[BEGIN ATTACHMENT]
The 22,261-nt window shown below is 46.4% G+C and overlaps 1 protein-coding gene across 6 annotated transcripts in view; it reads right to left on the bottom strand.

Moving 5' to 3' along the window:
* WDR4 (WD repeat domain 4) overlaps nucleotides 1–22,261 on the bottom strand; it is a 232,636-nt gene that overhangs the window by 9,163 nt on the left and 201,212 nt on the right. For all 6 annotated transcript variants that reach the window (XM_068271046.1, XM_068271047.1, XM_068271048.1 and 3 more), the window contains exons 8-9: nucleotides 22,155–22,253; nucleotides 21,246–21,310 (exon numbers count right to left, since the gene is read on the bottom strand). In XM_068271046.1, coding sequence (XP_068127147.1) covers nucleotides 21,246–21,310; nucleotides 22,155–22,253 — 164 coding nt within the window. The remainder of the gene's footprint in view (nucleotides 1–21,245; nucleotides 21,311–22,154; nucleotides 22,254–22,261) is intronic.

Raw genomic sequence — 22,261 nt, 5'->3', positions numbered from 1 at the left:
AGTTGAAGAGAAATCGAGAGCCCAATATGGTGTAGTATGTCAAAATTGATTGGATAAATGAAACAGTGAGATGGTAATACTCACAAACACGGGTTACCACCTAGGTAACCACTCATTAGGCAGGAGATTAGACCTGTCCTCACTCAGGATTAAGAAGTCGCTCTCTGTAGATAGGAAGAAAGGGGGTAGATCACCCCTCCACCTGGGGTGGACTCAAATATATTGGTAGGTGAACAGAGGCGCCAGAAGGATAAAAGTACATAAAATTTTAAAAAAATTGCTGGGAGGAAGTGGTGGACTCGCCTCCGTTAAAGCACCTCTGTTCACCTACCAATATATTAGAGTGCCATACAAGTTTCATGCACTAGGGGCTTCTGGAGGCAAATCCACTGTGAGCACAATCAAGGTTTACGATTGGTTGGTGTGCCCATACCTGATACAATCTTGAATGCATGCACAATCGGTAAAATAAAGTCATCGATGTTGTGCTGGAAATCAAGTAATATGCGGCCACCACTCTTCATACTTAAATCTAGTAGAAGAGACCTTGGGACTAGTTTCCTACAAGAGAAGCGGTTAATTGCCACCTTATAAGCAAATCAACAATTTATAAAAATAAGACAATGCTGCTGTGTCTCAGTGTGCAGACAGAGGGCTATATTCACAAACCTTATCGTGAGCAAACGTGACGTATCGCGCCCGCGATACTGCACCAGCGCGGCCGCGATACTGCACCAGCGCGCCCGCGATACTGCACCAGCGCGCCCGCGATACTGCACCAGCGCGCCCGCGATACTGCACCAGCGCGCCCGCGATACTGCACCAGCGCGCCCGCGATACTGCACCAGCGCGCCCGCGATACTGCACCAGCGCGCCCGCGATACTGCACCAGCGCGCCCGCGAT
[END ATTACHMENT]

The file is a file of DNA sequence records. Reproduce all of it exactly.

The 22,261-nt window shown below is 46.4% G+C and overlaps 1 protein-coding gene across 6 annotated transcripts in view; it reads right to left on the bottom strand.

Moving 5' to 3' along the window:
* WDR4 (WD repeat domain 4) overlaps nucleotides 1–22,261 on the bottom strand; it is a 232,636-nt gene that overhangs the window by 9,163 nt on the left and 201,212 nt on the right. For all 6 annotated transcript variants that reach the window (XM_068271046.1, XM_068271047.1, XM_068271048.1 and 3 more), the window contains exons 8-9: nucleotides 22,155–22,253; nucleotides 21,246–21,310 (exon numbers count right to left, since the gene is read on the bottom strand). In XM_068271046.1, coding sequence (XP_068127147.1) covers nucleotides 21,246–21,310; nucleotides 22,155–22,253 — 164 coding nt within the window. The remainder of the gene's footprint in view (nucleotides 1–21,245; nucleotides 21,311–22,154; nucleotides 22,254–22,261) is intronic.

Raw genomic sequence — 22,261 nt, 5'->3', positions numbered from 1 at the left:
AGTTGAAGAGAAATCGAGAGCCCAATATGGTGTAGTATGTCAAAATTGATTGGATAAATGAAACAGTGAGATGGTAATACTCACAAACACGGGTTACCACCTAGGTAACCACTCATTAGGCAGGAGATTAGACCTGTCCTCACTCAGGATTAAGAAGTCGCTCTCTGTAGATAGGAAGAAAGGGGGTAGATCACCCCTCCACCTGGGGTGGACTCAAATATATTGGTAGGTGAACAGAGGCGCCAGAAGGATAAAAGTACATAAAATTTTAAAAAAATTGCTGGGAGGAAGTGGTGGACTCGCCTCCGTTAAAGCACCTCTGTTCACCTACCAATATATTAGAGTGCCATACAAGTTTCATGCACTAGGGGCTTCTGGAGGCAAATCCACTGTGAGCACAATCAAGGTTTACGATTGGTTGGTGTGCCCATACCTGATACAATCTTGAATGCATGCACAATCGGTAAAATAAAGTCATCGATGTTGTGCTGGAAATCAAGTAATATGCGGCCACCACTCTTCATACTTAAATCTAGTAGAAGAGACCTTGGGACTAGTTTCCTACAAGAGAAGCGGTTAATTGCCACCTTATAAGCAAATCAACAATTTATAAAAATAAGACAATGCTGCTGTGTCTCAGTGTGCAGACAGAGGGCTATATTCACAAACCTTATCGTGAGCAAACGTGACGTATCGCGCCCGCGATACTGCACCAGCGCGGCCGCGATACTGCACCAGCGCGCCCGCGATACTGCACCAGCGCGCCCGCGATACTGCACCAGCGCGCCCGCGATACTGCACCAGCGCGCCCGCGATACTGCACCAGCGCGCCCGCGATACTGCACCAGCGCGCCCGCGATACTGCACCAGCGCGCCCGCGATACTGCACCAGCGCGCCCGCGAT